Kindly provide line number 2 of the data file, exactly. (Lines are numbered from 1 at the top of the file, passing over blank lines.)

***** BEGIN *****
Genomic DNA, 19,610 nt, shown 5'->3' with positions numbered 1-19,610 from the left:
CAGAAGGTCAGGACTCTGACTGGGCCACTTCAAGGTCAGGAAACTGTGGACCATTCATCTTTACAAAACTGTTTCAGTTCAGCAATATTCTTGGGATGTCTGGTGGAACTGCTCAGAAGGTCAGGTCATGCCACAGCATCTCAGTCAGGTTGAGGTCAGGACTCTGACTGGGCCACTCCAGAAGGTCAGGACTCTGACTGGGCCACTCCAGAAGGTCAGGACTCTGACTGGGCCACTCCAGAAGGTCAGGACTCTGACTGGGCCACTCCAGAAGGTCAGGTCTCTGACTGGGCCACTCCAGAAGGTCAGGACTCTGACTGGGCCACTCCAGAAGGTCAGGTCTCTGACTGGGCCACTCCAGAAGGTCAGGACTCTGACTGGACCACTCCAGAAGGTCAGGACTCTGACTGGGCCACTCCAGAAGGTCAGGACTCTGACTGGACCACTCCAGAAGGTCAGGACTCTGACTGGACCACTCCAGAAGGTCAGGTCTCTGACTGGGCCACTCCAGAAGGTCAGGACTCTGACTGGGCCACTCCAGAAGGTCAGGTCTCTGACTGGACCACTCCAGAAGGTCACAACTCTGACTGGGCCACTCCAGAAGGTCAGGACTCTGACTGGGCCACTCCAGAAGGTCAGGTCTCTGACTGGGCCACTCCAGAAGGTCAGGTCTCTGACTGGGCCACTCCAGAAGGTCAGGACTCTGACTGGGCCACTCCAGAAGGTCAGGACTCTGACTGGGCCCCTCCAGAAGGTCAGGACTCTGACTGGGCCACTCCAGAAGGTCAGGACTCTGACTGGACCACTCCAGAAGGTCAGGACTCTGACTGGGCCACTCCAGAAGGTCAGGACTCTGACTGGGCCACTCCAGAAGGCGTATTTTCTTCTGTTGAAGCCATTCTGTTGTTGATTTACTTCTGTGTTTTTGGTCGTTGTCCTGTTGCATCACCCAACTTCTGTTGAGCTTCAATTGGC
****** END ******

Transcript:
CAGAAGGTCAGGACTCTGACTGGGCCACTTCAAGGTCAGGAAACTGTGGACCATTCATCTTTACAAAACTGTTTCAGTTCAGCAATATTCTTGGGATGTCTGGTGGAACTGCTCAGAAGGTCAGGTCATGCCACAGCATCTCAGTCAGGTTGAGGTCAGGACTCTGACTGGGCCACTCCAGAAGGTCAGGACTCTGACTGGGCCACTCCAGAAGGTCAGGACTCTGACTGGGCCACTCCAGAAGGTCAGGACTCTGACTGGGCCACTCCAGAAGGTCAGGTCTCTGACTGGGCCACTCCAGAAGGTCAGGACTCTGACTGGGCCACTCCAGAAGGTCAGGTCTCTGACTGGGCCACTCCAGAAGGTCAGGACTCTGACTGGACCACTCCAGAAGGTCAGGACTCTGACTGGGCCACTCCAGAAGGTCAGGACTCTGACTGGACCACTCCAGAAGGTCAGGACTCTGACTGGACCACTCCAGAAGGTCAGGTCTCTGACTGGGCCACTCCAGAAGGTCAGGACTCTGACTGGGCCACTCCAGAAGGTCAGGTCTCTGACTGGACCACTCCAGAAGGTCACAACTCTGACTGGGCCACTCCAGAAGGTCAGGACTCTGACTGGGCCACTCCAGAAGGTCAGGTCTCTGACTGGGCCACTCCAGAAGGTCAGGTCTCTGACTGGGCCACTCCAGAAGGTCAGGACTCTGACTGGGCCACTCCAGAAGGTCAGGACTCTGACTGGGCCCCTCCAGAAGGTCAGGACTCTGACTGGGCCACTCCAGAAGGTCAGGACTCTGACTGGACCACTCCAGAAGGTCAGGACTCTGACTGGGCCACTCCAGAAGGTCAGGACTCTGACTGGGCCACTCCAGAAGGCGTATTTTCTTCTGTTGAAGCCATTCTGTTGTTGATTTACTTCTGTGTTTTTGGTCGTTGTCCTGTTGCATCACCCAACTTCTGTTGAGCTTCAATTGGC